L5-S1 helps transfer loads from the spine into the pelvis and legs. The L5-S1 motion segment has distinctive anatomy and receives a higher degree of mechanical stress and loads compared to the segments above. These characteristics may make L5-S1 susceptible to traumatic injuries, disc herniation, degeneration, and/or nerve pain.
Conditions affecting the L5-S1 spinal motion segment are usually treated with non-surgical methods. If the lower back and/or leg symptoms worsen or do not improve despite non-surgical treatments, or in case of certain medical emergencies, such as tumors or cauda equina, surgery may be recommended.
NON-SURGICAL & SURGICAL TREATMENTS FOR L5-S1
NON-SURGICAL TREATMENTS FOR L5-S1
- Medication. Over-the-counter (OTC) medications, such as non-steroidal anti-inflammatory drugs (NSAIDs) are usually tried first for pain stemming from L5-S1. For more severe pain, prescription medication, such as opioids, and/or corticosteroids may be used.
- Physical therapy. Specific exercises and physical therapies can be designed to target pain stemming from L5-S1. These therapies help stabilize the back and keep the muscles and joints well-conditioned for long-term relief, while also providing a healing environment for the tissues in the lower back.
- Chiropractic manipulation. Manipulation of the lumbar spine through chiropractic adjustment may help relieve pain stemming from L5-S1.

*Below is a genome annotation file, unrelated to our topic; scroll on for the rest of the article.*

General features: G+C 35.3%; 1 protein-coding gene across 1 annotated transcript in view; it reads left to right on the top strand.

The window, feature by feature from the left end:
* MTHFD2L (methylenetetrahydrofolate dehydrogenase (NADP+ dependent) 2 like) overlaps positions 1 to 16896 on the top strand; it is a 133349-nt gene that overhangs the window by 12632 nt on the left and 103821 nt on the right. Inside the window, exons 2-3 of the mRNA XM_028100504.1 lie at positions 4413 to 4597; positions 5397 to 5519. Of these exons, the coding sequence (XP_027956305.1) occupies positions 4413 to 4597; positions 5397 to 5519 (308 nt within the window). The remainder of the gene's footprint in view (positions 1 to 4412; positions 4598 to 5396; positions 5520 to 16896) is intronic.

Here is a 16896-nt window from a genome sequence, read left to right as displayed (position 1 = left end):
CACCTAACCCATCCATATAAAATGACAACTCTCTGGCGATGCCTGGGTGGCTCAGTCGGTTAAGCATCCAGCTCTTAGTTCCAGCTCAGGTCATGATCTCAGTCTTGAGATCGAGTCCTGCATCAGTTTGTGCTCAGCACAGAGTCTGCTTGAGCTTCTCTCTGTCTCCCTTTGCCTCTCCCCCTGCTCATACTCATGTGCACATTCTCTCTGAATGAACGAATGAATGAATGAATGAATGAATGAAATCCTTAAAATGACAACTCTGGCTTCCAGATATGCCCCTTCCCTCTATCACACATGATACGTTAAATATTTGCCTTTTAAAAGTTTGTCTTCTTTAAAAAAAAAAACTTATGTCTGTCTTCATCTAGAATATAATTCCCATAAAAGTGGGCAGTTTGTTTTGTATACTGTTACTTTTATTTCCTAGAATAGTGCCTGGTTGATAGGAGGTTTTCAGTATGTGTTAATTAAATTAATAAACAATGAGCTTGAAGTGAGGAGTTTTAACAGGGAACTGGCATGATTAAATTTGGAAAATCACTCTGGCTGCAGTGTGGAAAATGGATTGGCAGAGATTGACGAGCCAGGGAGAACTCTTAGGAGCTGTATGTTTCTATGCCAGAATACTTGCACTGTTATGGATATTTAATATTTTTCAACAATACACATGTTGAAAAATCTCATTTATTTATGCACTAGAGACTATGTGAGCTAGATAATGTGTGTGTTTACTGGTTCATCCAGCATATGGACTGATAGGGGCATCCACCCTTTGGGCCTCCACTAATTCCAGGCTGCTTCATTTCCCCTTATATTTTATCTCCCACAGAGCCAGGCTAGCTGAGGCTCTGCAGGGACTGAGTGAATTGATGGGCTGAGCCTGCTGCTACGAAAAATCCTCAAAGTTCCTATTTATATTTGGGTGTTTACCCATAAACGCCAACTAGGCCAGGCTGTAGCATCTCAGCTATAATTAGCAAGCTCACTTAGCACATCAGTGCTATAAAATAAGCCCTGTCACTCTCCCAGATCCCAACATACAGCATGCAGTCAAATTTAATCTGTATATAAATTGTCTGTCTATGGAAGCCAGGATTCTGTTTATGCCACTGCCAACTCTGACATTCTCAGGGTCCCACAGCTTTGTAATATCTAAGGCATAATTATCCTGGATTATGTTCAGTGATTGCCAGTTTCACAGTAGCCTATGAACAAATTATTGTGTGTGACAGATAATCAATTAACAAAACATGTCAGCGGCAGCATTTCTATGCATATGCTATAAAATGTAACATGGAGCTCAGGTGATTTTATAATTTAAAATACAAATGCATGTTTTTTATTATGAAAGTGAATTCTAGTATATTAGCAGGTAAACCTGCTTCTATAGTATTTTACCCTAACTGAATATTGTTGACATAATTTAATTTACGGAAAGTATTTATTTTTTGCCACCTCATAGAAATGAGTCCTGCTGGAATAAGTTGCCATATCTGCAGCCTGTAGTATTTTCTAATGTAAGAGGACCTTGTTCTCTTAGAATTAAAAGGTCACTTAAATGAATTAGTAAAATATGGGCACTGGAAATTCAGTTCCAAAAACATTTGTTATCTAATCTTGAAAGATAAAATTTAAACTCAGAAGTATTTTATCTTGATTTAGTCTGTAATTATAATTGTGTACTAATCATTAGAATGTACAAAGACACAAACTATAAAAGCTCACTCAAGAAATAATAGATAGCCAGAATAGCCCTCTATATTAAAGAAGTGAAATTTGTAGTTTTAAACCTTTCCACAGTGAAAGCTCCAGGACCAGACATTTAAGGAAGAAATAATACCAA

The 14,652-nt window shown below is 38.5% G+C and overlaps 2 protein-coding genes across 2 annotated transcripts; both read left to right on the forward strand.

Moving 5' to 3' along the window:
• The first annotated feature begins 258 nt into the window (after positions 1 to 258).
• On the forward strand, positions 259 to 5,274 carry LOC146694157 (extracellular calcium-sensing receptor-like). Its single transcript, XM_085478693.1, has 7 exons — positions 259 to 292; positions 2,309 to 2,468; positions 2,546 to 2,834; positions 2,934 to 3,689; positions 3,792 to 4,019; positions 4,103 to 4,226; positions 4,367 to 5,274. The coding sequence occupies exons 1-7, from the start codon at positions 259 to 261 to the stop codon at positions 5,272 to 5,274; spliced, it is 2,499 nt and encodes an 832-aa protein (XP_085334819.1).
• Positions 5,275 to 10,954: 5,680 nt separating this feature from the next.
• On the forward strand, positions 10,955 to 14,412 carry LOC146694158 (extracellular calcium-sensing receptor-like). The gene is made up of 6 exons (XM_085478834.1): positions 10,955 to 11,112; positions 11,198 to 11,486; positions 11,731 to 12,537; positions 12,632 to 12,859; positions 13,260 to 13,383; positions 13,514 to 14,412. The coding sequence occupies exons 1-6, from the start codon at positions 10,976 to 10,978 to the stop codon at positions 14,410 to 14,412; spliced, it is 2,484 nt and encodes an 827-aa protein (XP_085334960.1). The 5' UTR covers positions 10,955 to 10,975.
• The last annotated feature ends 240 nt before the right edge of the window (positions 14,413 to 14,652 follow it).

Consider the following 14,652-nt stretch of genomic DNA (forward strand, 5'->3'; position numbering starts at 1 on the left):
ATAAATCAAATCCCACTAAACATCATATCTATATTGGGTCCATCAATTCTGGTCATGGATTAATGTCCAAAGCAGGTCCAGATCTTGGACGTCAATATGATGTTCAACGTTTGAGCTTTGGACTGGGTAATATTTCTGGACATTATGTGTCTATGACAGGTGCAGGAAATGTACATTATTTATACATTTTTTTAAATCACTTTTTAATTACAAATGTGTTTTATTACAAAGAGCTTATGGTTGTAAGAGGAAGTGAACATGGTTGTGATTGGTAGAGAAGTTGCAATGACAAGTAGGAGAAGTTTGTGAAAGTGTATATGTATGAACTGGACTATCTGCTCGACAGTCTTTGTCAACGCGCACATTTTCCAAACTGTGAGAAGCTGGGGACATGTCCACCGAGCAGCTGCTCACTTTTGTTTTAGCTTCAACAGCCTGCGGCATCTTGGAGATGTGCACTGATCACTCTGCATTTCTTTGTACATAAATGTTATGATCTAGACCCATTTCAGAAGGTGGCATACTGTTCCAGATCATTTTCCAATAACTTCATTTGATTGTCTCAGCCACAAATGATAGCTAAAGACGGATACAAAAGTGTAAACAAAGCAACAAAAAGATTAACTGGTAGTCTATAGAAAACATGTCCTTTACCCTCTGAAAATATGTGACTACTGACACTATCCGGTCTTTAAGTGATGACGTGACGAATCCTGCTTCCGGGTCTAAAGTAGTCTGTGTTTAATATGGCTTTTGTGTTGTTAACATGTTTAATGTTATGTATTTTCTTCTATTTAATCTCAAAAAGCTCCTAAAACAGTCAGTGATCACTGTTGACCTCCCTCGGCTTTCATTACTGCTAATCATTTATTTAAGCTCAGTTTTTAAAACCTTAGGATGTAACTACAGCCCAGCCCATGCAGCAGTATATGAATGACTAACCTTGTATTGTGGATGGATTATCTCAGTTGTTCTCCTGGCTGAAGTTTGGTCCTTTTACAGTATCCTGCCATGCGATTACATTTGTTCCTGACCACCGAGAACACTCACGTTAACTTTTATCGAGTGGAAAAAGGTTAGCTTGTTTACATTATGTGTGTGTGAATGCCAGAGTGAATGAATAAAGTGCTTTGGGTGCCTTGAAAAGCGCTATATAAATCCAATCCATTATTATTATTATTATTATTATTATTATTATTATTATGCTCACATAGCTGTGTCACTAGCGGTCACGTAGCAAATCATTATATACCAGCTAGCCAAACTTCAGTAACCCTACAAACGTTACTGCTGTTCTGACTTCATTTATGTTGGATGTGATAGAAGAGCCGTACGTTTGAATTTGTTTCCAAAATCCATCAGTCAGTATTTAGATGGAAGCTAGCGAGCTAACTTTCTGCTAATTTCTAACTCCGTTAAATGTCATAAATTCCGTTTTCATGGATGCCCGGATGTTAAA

- Self-care. Mild to moderate pain may be treated with heat and ice at home. For sciatica pain, it is usually advised to stay active and continue daily activities as tolerated. While bed rest may provide temporary relief from symptoms, it usually does not aid in faster or long-term recovery for sciatica.
- Lumbar epidural steroid injections. Steroids injected directly into the spinal epidural space can help decrease inflammation and reduce the sensitivity of nerve fibers to pain, generating fewer pain signals. These injections are more effective in treating the inflammatory causes of pain, such as pain from herniated disc fragments.
SURGICAL TREATMENTS FOR L5-S1
- Microdiscectomy: A small part of the disc material near the nerve root is taken out. A portion of the bone adjacent to the nerve root may also be trimmed to relieve compression.
- Laminectomy: A part or all of the lamina (area of bone at the back of the vertebra) is removed to provide more room for the cauda equina.
- Foraminotomy: The opening for the spinal nerve root (intervertebral foramen) is enlarged by trimming bony overgrowth, relieving the compression.
- Facetectomy: The facet joints are trimmed to relieve compression of nerve roots.
- Lumbar interbody fusion: A degenerated disc is removed and L5-S1 vertebrae are fused with implants or bone grafts. https://www.nhs.uk/conditions/lumbar-decompression-surgery/
PAIN MANAGEMENT SPECIALIST
A pain management specialist is a doctor who evaluates your pain and treats a wide range of pain problems. A pain management doctor treats sudden pain problems such as headaches and many types of long-lasting, chronic, pain such as low back pain.